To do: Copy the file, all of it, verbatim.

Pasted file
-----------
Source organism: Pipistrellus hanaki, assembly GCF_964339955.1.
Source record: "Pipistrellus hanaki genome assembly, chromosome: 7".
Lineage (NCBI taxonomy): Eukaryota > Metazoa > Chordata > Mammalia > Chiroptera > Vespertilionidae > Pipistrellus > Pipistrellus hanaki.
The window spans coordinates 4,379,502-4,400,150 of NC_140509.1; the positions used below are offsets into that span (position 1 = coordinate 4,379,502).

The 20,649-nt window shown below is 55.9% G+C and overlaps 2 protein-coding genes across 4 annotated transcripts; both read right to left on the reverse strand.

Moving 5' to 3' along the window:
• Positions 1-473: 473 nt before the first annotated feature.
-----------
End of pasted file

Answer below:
Source organism: Pipistrellus hanaki, assembly GCF_964339955.1.
Source record: "Pipistrellus hanaki genome assembly, chromosome: 7".
Lineage (NCBI taxonomy): Eukaryota > Metazoa > Chordata > Mammalia > Chiroptera > Vespertilionidae > Pipistrellus > Pipistrellus hanaki.
The window spans coordinates 4,379,502-4,400,150 of NC_140509.1; the positions used below are offsets into that span (position 1 = coordinate 4,379,502).

The 20,649-nt window shown below is 55.9% G+C and overlaps 2 protein-coding genes across 4 annotated transcripts; both read right to left on the reverse strand.

Moving 5' to 3' along the window:
• Positions 1-473: 473 nt before the first annotated feature.